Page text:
Nan Masters, a single mother living with her four marriageable daughters, plans to marry Sam Sloane, businessman. Out of the blue her 1st husband Jim returns after deserting the family 20 ... See full summary »
Two newspaper reporters, Thomas "Breezy" Elliott and Jane Morgan, inadvertently send a boy named Mickey Fallon to reform school after they write an expose of the illegal slot-machine racket... See full summary »
As Jesse approaches the rich boy to help him, the boy is on his hands and knees, whereas the next (closer) shot shows him flat out on the ground. See more »
[Addresses the court]
Gentlemen, my great-great grandfather came to this country in a ship that was nothing more than a barge. He brought his sons. With their own hands they built a home out of the wilderness. One of those sons died in the War of the Revolution. The other served in the first Congress. Their sons after them went west, with the wild country; built railroads, bridges; served the government. All of them: pioneers, builders, soldiers, and statesman. And all for what? Just...
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The side of the Depression not too many films talked about...
Despite the Depression, the vast majority of movies coming from Hollywood during the 1930s showed little evidence of widespread poverty and unemployment. Even fewer talked about the plight of kids during this era...a time when untold thousands of kids ran away from home to look for work because their families couldn't afford to feed them. One of the few movies to talk about this was "Wild Boys of the Road" as well as this picture, "Boy Slaves". It's a shame, as the exploitation and mistreatment of kids was rather widespread.
When the film begins, a family is in trouble when the oldest son, still a mere boy, loses his job. His younger brother doesn't want to be a burden to his poor family, so he runs away to seek his fortune. Being only about 12, it's not surprising his prospects are bleak. When he meets up with a gang of tough kids (sort of like RKO's answer to the East Side Kids), things seem to be improving. However, when they are rounded up by the local authorities things become a whole lot worse. A seemingly kind man offers to give the boys jobs...but they are essentially sent to a forced labor camp...complete with barbed wire fences and guards with guns! Soon, they learn that EVERYTHING the company 'gave' them has been charged to their accounts...at ridiculously high rates so that they are now essentially slaves. Then the beatings, rancid food and other forms of mistreatment evident but there appears to be no escape!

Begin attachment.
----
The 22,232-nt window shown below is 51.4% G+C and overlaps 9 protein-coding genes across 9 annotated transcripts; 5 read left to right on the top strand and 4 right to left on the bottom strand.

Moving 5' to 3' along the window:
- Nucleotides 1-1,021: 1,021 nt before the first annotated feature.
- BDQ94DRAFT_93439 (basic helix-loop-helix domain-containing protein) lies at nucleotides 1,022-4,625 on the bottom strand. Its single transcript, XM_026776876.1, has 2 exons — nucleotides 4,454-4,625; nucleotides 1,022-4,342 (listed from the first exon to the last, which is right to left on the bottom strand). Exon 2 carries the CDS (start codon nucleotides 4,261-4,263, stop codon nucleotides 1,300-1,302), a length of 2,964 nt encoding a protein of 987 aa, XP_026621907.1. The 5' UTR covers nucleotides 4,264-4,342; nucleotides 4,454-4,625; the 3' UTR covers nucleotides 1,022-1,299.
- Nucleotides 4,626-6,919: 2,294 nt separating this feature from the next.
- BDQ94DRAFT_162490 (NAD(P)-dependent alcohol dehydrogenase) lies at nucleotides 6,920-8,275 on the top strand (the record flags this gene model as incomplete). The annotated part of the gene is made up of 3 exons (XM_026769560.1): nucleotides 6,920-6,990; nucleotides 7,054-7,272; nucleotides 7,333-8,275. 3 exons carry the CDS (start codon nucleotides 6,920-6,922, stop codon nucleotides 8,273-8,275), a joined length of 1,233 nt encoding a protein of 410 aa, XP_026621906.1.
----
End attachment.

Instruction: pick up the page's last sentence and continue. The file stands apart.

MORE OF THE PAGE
I was surprised by this film. Despite being a tad melodramatic and one or two of the kids overacting, the film is a very strong and convincing exposé. It's well made and worth seeing...and a great example of a film with a low budget and mostly no-name cast that STILL is very, very good.
By the way, like the East Side Kids, Dead End Kids and the like, this group of kids acted pretty similar. They also had a black kid (pretty progressive for the era) and dopey kid (like Huntz Hall). The only difference is this group looked a bit younger.
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